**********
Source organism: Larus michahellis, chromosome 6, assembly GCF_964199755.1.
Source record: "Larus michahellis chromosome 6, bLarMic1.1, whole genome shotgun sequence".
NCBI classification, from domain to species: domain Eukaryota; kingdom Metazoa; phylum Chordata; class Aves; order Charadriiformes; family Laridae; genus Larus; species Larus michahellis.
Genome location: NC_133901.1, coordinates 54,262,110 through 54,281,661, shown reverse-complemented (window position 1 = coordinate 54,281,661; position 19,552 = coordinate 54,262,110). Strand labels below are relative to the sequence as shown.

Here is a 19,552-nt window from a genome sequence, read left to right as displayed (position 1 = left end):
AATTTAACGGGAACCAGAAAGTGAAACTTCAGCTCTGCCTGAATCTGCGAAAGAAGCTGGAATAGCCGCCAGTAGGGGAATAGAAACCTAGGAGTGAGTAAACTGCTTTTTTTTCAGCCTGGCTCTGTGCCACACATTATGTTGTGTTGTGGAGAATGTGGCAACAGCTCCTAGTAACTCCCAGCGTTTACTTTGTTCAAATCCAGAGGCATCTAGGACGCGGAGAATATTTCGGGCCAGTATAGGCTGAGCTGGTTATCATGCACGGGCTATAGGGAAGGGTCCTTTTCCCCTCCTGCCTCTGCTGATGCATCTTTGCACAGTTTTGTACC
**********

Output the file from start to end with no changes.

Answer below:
Source organism: Larus michahellis, chromosome 6, assembly GCF_964199755.1.
Source record: "Larus michahellis chromosome 6, bLarMic1.1, whole genome shotgun sequence".
NCBI classification, from domain to species: domain Eukaryota; kingdom Metazoa; phylum Chordata; class Aves; order Charadriiformes; family Laridae; genus Larus; species Larus michahellis.
Genome location: NC_133901.1, coordinates 54,262,110 through 54,281,661, shown reverse-complemented (window position 1 = coordinate 54,281,661; position 19,552 = coordinate 54,262,110). Strand labels below are relative to the sequence as shown.

Here is a 19,552-nt window from a genome sequence, read left to right as displayed (position 1 = left end):
AATTTAACGGGAACCAGAAAGTGAAACTTCAGCTCTGCCTGAATCTGCGAAAGAAGCTGGAATAGCCGCCAGTAGGGGAATAGAAACCTAGGAGTGAGTAAACTGCTTTTTTTTCAGCCTGGCTCTGTGCCACACATTATGTTGTGTTGTGGAGAATGTGGCAACAGCTCCTAGTAACTCCCAGCGTTTACTTTGTTCAAATCCAGAGGCATCTAGGACGCGGAGAATATTTCGGGCCAGTATAGGCTGAGCTGGTTATCATGCACGGGCTATAGGGAAGGGTCCTTTTCCCCTCCTGCCTCTGCTGATGCATCTTTGCACAGTTTTGTACC